Why would SCO want this case to be tried in state court rather then federal since both Novell and SCO have strong Utah roots? "SCO may well have decided to sue in state court because it could not satisfy the copyright ownership on paper requirement," Peterson said. "But there are other remedies outside copyright law to deal with situations where a party was supposed to convey copyrights and didnt. "A party aggrieved by that can sue for breach of promise, or whatever else might be appropriate under the particular circumstances," he said. "SCOs slander of title claim muddies the waters a bit. No doubt, they didnt sue for breach of contract because they were not a party to the asset purchase agreementSCOs predecessor in interest was the contracting party. But to have your title slandered, you must first have title; i.e., ownership on paper."This means, according to Peterson, "the heart of the case is clearly about determining contractual rights, and state courts have jurisdiction to determine copyright ownership issues in a contractual context." Whether SCO can win Unixs copyright in the state court remains to be seen but, Peterson said, "the law generally favors SCO on these two motions," so SCO is likely to get its day in the Utah court. Check out eWEEK.coms Linux & Open Source Center at http://linux.eweek.com for the latest open-source news, reviews and analysis. Be sure to add our eWEEK.com Linux news feed to your RSS newsreader or My Yahoo page:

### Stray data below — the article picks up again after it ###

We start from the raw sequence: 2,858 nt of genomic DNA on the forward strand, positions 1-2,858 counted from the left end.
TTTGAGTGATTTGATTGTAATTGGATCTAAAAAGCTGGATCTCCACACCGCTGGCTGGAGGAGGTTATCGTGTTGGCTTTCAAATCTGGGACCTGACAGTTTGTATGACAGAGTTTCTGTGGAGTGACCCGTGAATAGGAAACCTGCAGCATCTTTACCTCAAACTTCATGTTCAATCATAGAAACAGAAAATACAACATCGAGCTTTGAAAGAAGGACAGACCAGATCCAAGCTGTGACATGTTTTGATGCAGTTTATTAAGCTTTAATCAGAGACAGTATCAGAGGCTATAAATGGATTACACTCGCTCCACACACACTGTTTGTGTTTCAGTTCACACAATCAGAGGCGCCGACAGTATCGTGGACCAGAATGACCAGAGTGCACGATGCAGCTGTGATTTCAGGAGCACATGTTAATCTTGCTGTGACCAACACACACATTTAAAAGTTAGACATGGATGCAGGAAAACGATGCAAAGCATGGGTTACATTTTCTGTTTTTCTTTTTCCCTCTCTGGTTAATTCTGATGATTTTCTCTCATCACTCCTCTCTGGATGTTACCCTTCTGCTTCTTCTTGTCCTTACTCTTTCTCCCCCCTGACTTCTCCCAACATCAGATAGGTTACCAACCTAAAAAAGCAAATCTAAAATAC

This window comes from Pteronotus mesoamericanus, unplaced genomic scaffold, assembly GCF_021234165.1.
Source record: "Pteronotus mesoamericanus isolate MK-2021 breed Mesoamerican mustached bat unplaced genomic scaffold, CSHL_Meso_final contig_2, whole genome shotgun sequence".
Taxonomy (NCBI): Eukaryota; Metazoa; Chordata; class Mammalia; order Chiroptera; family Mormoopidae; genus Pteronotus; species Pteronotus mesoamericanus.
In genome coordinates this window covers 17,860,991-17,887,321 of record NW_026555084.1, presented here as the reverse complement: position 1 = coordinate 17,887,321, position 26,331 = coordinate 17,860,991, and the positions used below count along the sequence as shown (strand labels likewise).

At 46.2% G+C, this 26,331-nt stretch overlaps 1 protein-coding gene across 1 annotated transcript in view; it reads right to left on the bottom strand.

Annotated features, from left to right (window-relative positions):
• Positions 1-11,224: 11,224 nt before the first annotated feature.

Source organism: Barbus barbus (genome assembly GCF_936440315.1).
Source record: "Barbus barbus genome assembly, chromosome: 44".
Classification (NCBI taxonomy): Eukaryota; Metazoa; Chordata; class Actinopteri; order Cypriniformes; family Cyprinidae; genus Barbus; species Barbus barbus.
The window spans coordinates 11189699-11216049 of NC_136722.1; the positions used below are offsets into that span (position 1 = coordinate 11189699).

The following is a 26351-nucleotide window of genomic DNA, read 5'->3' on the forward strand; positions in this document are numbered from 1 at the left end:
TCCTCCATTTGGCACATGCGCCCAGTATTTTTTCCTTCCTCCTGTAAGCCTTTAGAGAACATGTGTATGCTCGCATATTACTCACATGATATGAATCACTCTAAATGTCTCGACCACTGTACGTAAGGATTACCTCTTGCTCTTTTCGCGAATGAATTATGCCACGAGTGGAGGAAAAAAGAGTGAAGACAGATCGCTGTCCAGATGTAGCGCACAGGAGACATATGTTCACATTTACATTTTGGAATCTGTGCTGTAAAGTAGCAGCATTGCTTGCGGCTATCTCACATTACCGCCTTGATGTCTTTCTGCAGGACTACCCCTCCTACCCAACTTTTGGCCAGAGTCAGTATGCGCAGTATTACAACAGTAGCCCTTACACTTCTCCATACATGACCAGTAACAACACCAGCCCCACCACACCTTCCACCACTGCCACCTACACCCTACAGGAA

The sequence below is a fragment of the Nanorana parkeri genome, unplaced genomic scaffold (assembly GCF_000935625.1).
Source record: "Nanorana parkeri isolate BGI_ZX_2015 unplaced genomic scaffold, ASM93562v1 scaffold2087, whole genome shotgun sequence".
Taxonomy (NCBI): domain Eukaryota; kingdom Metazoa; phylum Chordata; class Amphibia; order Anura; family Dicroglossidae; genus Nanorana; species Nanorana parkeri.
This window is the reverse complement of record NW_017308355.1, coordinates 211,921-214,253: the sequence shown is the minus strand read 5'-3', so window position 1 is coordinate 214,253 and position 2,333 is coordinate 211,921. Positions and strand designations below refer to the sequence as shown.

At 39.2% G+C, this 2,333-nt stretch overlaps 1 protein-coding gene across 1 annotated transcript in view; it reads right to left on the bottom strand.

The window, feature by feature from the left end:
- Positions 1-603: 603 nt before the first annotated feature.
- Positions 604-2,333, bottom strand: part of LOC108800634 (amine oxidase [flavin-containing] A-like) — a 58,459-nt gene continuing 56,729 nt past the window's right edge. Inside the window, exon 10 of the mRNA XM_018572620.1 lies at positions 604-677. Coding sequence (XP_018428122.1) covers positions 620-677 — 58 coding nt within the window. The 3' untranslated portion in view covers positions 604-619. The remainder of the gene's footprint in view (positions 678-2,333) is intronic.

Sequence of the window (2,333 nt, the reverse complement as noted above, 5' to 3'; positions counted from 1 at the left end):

And that is something SCO doesnt have, according to Peterson. "SCO tacitly admits that it didnt get the ownership on paper or instrument of conveyance. In its prayer for relief, it specifically asks the court to order that Novell convey ownership to SCO."